Human resources

In Canada, we celebrate our diversity and tolerance and use them to great advantage in attracting and growing successful businesses. Our working population is highly educated, with rich backgrounds from around the world. Increasingly, potential investors are choosing Canada as their preferred place to invest, work and raise their families.


Canada is dominated by a few national banks, with offices throughout Canada. While these banks tend to be on the conservative side, each has national franchise departments and competes for franchise business in all of its forms. There are also a number of government programs to assist in the financing of small business start-ups, including the purchase of franchises. Regulation While franchise legislation can vary across Canada’s 10 provinces, their statutes and regulations are fairly similar, allowing for the creation and use of a single franchise disclosure document. Moreover, these statutes contain little in the way of the regulation of the franchisor/ franchisee relationship and there is no need to register the franchise, or its disclosure document, with any government body.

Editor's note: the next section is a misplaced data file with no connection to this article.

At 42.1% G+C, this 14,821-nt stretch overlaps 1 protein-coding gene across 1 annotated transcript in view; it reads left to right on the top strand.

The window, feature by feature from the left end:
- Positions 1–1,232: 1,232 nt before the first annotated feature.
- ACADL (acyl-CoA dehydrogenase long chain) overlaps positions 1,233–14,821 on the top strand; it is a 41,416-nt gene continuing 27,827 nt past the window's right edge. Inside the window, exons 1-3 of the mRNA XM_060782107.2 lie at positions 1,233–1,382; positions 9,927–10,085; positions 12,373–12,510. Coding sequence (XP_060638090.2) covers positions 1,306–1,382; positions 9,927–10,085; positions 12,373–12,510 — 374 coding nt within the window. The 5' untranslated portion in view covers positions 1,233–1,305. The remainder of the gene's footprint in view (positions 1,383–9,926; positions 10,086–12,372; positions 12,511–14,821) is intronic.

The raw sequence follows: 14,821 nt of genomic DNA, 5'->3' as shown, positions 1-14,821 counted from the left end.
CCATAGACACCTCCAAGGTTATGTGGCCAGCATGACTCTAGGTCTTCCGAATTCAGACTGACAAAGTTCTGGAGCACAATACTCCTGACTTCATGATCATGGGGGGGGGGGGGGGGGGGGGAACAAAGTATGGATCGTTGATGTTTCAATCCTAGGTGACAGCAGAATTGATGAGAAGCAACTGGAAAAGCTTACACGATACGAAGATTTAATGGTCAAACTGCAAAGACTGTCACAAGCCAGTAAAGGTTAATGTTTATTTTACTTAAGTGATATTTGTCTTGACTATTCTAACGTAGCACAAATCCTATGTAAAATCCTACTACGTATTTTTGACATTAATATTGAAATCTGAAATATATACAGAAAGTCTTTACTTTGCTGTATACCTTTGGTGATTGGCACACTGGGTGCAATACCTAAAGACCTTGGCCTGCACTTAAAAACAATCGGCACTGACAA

Structuring the franchise

How the franchisor holds its interests in Canada depends upon various factors and the use of a Canadian subsidiary, or a local branch or division can be very beneficial. It can establish a physical presence locally and it publicly indicates a commitment to the local market, as well as providing for segregation of liability and accounting. As for the contractual structure with the franchisee, direct franchising (including single and multi-unit), master franchising and joint ventures are commonly used by foreign franchisors in Canada.

Changing trends

In Canada, the franchisees are getting younger, while the consumer population is getting older. Franchisors will have to find a way to bridge this growing divide. In general, there is a widening age gap right across the population, so franchises that focus on either children or seniors are set to do particularly well in the future.

“In Canada, the franchisees are getting younger, while the consumer population is getting older”